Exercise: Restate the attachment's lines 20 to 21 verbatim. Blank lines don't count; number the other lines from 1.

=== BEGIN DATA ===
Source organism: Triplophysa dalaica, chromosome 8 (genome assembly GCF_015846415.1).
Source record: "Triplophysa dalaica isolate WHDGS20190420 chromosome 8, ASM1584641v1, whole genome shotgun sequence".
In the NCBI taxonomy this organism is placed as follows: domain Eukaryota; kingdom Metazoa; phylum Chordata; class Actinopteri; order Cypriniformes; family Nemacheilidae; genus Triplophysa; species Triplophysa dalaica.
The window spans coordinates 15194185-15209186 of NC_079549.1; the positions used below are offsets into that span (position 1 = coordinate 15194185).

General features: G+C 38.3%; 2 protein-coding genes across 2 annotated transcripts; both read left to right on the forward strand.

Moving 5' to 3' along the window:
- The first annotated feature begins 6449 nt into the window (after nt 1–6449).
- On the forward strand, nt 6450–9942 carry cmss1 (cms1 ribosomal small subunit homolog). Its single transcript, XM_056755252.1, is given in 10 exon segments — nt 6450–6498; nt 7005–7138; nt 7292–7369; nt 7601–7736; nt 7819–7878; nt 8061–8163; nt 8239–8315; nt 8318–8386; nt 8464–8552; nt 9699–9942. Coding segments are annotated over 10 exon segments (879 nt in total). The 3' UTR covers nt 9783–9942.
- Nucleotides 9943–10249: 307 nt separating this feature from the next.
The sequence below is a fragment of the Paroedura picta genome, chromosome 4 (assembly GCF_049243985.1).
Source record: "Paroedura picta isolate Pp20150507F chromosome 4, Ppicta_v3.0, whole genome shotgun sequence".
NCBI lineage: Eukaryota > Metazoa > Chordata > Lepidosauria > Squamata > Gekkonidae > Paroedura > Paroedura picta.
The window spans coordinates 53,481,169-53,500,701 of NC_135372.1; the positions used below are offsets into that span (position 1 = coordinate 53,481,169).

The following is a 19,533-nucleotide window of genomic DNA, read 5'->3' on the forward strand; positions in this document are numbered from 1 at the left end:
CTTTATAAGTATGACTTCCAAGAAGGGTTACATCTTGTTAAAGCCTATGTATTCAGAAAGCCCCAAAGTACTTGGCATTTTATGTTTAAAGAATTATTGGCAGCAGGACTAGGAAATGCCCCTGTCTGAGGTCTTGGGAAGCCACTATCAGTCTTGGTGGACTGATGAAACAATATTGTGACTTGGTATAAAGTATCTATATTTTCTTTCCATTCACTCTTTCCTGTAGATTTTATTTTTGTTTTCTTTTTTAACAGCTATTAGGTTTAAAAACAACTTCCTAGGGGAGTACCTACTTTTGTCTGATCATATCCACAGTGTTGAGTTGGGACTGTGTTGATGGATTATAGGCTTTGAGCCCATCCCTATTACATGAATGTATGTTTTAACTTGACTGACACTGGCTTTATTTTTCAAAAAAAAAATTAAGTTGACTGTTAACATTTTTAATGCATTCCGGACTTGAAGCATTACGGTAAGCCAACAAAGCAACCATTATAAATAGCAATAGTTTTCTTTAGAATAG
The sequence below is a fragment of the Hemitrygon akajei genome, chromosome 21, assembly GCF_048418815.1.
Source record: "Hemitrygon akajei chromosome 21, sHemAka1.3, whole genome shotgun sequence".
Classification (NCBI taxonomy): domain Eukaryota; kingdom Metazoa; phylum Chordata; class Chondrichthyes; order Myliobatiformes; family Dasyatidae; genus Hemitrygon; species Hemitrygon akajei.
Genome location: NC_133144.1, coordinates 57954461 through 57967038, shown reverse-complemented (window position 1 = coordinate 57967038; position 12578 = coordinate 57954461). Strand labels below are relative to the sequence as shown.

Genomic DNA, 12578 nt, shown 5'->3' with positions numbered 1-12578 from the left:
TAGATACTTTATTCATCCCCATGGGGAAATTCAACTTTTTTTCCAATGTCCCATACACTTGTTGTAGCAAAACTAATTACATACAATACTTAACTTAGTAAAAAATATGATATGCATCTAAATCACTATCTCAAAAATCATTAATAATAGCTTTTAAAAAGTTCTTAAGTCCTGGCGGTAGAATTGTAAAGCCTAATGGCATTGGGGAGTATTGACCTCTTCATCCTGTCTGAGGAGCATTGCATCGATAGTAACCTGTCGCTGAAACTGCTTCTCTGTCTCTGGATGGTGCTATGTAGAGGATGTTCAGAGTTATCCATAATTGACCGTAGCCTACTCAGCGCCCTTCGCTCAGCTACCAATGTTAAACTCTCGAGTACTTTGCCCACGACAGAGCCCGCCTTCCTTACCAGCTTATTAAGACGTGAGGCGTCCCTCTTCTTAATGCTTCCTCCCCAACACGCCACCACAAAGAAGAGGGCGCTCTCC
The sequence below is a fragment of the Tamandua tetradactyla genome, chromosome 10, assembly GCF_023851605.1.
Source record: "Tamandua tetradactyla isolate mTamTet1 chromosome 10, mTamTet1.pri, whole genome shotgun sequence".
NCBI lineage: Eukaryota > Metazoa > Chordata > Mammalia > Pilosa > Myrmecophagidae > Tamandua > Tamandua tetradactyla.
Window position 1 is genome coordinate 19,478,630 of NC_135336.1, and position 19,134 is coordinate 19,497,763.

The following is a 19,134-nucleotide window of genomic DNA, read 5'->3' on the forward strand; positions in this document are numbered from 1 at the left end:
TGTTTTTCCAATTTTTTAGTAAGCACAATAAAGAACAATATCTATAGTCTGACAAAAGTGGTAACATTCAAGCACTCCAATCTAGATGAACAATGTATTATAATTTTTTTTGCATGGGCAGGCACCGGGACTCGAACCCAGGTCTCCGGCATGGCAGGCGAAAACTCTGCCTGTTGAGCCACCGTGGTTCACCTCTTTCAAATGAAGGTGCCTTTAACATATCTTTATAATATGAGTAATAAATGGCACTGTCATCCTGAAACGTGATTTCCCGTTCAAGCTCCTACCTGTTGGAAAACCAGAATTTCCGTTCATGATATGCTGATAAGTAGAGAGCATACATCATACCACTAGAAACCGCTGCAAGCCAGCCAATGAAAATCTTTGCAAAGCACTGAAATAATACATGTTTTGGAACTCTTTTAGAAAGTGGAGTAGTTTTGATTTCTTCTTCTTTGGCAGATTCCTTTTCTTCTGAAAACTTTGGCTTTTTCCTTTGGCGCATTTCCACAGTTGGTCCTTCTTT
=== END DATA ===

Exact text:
Genomic DNA, 12578 nt, shown 5'->3' with positions numbered 1-12578 from the left:
TAGATACTTTATTCATCCCCATGGGGAAATTCAACTTTTTTTCCAATGTCCCATACACTTGTTGTAGCAAAACTAATTACATACAATACTTAACTTAGTAAAAAATATGATATGCATCTAAATCACTATCTCAAAAATCATTAATAATAGCTTTTAAAAAGTTCTTAAGTCCTGGCGGTAGAATTGTAAAGCCTAATGGCATTGGGGAGTATTGACCTCTTCATCCTGTCTGAGGAGCATTGCATCGATAGTAACCTGTCGCTGAAACTGCTTCTCTGTCTCTGGATGGTGCTATGTAGAGGATGTTCAGAGTTATCCATAATTGACCGTAGCCTACTCAGCGCCCTTCGCTCAGCTACCAATGTTAAACTCTCGAGTACTTTGCCCACGACAGAGCCCGCCTTCCTTACCAGCTTATTAAGACGTGAGGCGTCCCTCTTCTTAATGCTTCCTCCCCAACACGCCACCACAAAGAAGAGGGCGCTCTCC